The Lyle Greenberg Motorsports team always looks forward to running the Mile High Nationals in Denver. Not only is Denver our adopted home track, but our history goes back to the very 1st Mile High Sportsnationals in Denver in 1978. At that time Andy Johnson and Lyle were racing a "C Econo Altered" in the Competition Eliminator category. Since then we have run many Division 5 and National Events at the Bandimere Speedway facility. In 1998, we qualified a very respectable 12th with a 6.39 ET. This year we hoped to dramatically improve on that performance.

We were scheduled to be the in the first pair in the first qualifying session on Thursday evening. Unfortunately, we had a mechanical gremlin pop up in the steering mechanism which forced us to miss the session. It is always disappointing to lose a qualifying run since it seems that you never quite get caught up. There were a total of 20 alcohol funny cars in attendance and we now had only two more qualifying runs to get in what was shaping up to be a tough program.

On Friday, we prepared the car with the same tuneup that we had intended to use on Thursday. The weather was very threatening and there was considerable concern that this may be the only qualifying shot we would get. As a result, it was very impo rtant that we make a clean run that would get us into the field. The car launched well, but began to shake the tires just after the shift to 2nd gear. Lyle lifted off the throttle momentarily to try and get the tire shake to stop. After about half a second he got back on the throttle. The car did stop shaking, but continued to bounce and act generally unsettled the rest of the run. The time was a 6.39 at 226 mph. At the conclusion of this qualifying session, this was good enough for 14th position.

The normal maintenance was performed on the car and no damage of any sort was found. A review of the computer data seemed to indicate that the car had too much counterweight in the clutch and knocked the tire loose just prior to the shift to 2nd gear. Then when the shift was made, the lack of traction turned into tire shake. Several grams of counterweight were removed from the clutch and minor adjustments were made to the fuel system. Unfortunately, it began to rain and the 3rd qualifying session was postponed until Saturday morning.

The way the schedule was re-arranged to accommodate the postponed qualifying session, there was not going to be a lot of time between the session and the first round of eliminations which was scheduled for 1:00 PM. The Greenberg team prepared the car and went to the staging lanes knowing that the earlier 6.39 was not going to hold up. In fact, by the time it was their turn to run, they had been bumped out of the program. Again, the car launched well and this time there was no hint of any tire shake. The car continued to motor on down the track until, at about 1,000 feet, there was a blower backfire and the motor went dead. Even with the car coasting for the last 300 feet of the track it turned a 6.29 at a slowing 207 mph. This put us back in the show at 12th position. Several more cars made their final attempts and we ultimately finished up a disappointing 14th.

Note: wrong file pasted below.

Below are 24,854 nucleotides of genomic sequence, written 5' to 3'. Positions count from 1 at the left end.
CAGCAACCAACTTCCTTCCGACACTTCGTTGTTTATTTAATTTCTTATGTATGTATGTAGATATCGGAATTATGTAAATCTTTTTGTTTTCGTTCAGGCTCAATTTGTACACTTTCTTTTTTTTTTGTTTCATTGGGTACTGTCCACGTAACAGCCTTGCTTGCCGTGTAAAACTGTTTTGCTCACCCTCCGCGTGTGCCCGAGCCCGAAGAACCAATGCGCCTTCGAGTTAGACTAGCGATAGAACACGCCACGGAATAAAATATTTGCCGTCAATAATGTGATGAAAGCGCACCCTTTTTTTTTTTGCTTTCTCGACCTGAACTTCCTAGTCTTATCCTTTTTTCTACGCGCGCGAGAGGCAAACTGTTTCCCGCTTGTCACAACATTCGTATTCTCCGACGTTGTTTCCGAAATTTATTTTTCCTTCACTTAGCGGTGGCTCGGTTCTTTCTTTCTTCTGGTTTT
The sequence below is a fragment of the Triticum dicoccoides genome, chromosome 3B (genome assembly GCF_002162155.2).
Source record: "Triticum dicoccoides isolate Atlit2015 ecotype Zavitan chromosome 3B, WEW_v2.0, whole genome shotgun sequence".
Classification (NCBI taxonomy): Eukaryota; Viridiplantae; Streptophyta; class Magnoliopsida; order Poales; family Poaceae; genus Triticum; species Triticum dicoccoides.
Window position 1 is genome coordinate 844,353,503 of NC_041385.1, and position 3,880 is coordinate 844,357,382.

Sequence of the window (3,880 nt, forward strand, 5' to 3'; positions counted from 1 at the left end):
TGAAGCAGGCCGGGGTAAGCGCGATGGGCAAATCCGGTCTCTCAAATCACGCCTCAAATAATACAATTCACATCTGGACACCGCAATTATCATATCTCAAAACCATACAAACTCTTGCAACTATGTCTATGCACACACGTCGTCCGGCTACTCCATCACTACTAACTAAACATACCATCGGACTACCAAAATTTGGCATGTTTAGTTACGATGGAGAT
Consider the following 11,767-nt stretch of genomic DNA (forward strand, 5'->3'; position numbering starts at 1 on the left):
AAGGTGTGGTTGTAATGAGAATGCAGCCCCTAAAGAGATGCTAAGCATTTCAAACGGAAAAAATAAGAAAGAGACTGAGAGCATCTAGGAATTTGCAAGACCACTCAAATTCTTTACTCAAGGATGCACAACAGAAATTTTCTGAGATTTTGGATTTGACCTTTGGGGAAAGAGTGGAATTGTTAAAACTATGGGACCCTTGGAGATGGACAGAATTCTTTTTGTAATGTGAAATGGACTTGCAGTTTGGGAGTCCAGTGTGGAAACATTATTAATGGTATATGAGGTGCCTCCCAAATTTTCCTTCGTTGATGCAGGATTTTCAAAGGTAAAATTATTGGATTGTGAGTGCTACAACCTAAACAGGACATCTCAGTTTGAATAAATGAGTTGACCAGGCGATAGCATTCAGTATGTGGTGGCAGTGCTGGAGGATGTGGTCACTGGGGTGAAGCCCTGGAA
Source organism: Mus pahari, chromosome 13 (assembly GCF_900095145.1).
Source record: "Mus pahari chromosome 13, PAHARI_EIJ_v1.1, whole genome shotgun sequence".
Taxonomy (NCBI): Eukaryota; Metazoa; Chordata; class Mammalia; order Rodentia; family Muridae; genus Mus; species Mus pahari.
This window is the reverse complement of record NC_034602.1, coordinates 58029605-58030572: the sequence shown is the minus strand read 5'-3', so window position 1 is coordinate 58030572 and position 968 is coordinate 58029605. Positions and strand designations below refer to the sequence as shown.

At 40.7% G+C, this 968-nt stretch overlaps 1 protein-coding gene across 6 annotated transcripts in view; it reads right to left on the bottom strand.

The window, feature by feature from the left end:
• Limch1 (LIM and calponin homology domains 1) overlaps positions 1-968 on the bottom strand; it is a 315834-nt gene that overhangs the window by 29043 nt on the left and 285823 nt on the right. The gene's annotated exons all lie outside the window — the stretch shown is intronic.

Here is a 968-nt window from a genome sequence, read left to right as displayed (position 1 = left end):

Upon their return to the trailer, the team set about the task of determining what went wrong and the extent of the damage. Whenever there is a blower explosion, it is a safe bet that there was either an intake valve hung open or that the fuel mixture was extremely lean. The first discovery was that a intake pushrod had been damaged. However, the damage did not appear to be extensive enough to have hung the valve open. Robert soon found that the #2 rod bearing was smashed quite a bit. This indicated that this cylinder was much too lean. A scan of the computer data confirmed that this cylinder was running much too hot. The question was WHY? The crew now knew that they were going to have to hustle to repair the damage in time for the first round. During the process of replacing the burst panels someone suggested looking at the port nozzles to see if they had become obstructed. Sure enough, a very small piece of plastic had become lodged in the #2 port nozzle, restricting the flow of fuel severely. At just about that time, a second catastrophe occurred. As the nuts were being loosened so that the cylinder head could be removed, a cylinder head stud broke. On a Keith Black aluminum block, the threads for the stud are recessed deep into the deck of the block and the tool that is normally used for removing broken bolts doesn't work. A thorough search of the pit area found nobody with a tool that could remove the broken stud. At that point the team notified NHRA that they would not be able to repair the car and the 1st alternate would be able to replace us.

The entire team was bitterly disappointed with this outcome. After the promising start of this season in Phoenix where the team qualified 8th with a stellar 5.84 at 242 mph, the car has been plagued with relatively minor problems that the team just hasn't had the right spare parts and/or tools to overcome. Originally the 1999 plan included running the Division 4 FMDRS event in Noble, Oklahoma. It now appears that the car will be parked for the remainder of the year until future plans are firmed up.

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